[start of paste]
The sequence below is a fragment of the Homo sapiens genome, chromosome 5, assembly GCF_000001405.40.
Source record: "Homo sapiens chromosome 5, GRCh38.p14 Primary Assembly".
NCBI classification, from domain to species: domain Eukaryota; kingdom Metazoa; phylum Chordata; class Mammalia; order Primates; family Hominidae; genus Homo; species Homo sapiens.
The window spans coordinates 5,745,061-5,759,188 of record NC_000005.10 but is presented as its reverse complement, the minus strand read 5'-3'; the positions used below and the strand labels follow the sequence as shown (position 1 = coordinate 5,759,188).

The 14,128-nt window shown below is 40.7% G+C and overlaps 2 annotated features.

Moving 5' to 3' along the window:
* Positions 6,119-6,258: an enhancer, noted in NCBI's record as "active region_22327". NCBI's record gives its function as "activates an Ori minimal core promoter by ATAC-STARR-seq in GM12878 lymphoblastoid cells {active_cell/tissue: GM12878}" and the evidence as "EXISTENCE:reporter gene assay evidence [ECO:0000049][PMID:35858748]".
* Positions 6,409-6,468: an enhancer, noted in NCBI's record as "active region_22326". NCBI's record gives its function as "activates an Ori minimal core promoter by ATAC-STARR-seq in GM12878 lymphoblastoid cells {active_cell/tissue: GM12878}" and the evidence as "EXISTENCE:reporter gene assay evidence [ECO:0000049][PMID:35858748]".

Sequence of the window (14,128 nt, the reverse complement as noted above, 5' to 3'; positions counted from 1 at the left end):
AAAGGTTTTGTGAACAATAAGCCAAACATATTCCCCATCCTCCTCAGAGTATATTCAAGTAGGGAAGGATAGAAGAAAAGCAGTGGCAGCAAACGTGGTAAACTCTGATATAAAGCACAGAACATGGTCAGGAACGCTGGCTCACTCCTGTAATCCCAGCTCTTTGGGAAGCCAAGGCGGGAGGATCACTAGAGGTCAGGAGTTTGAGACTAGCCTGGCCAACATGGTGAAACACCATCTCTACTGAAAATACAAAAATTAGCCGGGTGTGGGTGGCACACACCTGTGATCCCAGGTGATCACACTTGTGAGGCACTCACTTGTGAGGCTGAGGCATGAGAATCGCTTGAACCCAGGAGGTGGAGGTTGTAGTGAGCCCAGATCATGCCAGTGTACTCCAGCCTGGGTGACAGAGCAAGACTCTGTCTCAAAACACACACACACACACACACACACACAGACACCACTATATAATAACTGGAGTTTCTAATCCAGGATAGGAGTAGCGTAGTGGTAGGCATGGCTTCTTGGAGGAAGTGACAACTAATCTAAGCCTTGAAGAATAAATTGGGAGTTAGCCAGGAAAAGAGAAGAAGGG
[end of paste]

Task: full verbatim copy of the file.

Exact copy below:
The sequence below is a fragment of the Homo sapiens genome, chromosome 5, assembly GCF_000001405.40.
Source record: "Homo sapiens chromosome 5, GRCh38.p14 Primary Assembly".
NCBI classification, from domain to species: domain Eukaryota; kingdom Metazoa; phylum Chordata; class Mammalia; order Primates; family Hominidae; genus Homo; species Homo sapiens.
The window spans coordinates 5,745,061-5,759,188 of record NC_000005.10 but is presented as its reverse complement, the minus strand read 5'-3'; the positions used below and the strand labels follow the sequence as shown (position 1 = coordinate 5,759,188).

The 14,128-nt window shown below is 40.7% G+C and overlaps 2 annotated features.

Moving 5' to 3' along the window:
* Positions 6,119-6,258: an enhancer, noted in NCBI's record as "active region_22327". NCBI's record gives its function as "activates an Ori minimal core promoter by ATAC-STARR-seq in GM12878 lymphoblastoid cells {active_cell/tissue: GM12878}" and the evidence as "EXISTENCE:reporter gene assay evidence [ECO:0000049][PMID:35858748]".
* Positions 6,409-6,468: an enhancer, noted in NCBI's record as "active region_22326". NCBI's record gives its function as "activates an Ori minimal core promoter by ATAC-STARR-seq in GM12878 lymphoblastoid cells {active_cell/tissue: GM12878}" and the evidence as "EXISTENCE:reporter gene assay evidence [ECO:0000049][PMID:35858748]".

Sequence of the window (14,128 nt, the reverse complement as noted above, 5' to 3'; positions counted from 1 at the left end):
AAAGGTTTTGTGAACAATAAGCCAAACATATTCCCCATCCTCCTCAGAGTATATTCAAGTAGGGAAGGATAGAAGAAAAGCAGTGGCAGCAAACGTGGTAAACTCTGATATAAAGCACAGAACATGGTCAGGAACGCTGGCTCACTCCTGTAATCCCAGCTCTTTGGGAAGCCAAGGCGGGAGGATCACTAGAGGTCAGGAGTTTGAGACTAGCCTGGCCAACATGGTGAAACACCATCTCTACTGAAAATACAAAAATTAGCCGGGTGTGGGTGGCACACACCTGTGATCCCAGGTGATCACACTTGTGAGGCACTCACTTGTGAGGCTGAGGCATGAGAATCGCTTGAACCCAGGAGGTGGAGGTTGTAGTGAGCCCAGATCATGCCAGTGTACTCCAGCCTGGGTGACAGAGCAAGACTCTGTCTCAAAACACACACACACACACACACACACACAGACACCACTATATAATAACTGGAGTTTCTAATCCAGGATAGGAGTAGCGTAGTGGTAGGCATGGCTTCTTGGAGGAAGTGACAACTAATCTAAGCCTTGAAGAATAAATTGGGAGTTAGCCAGGAAAAGAGAAGAAGGG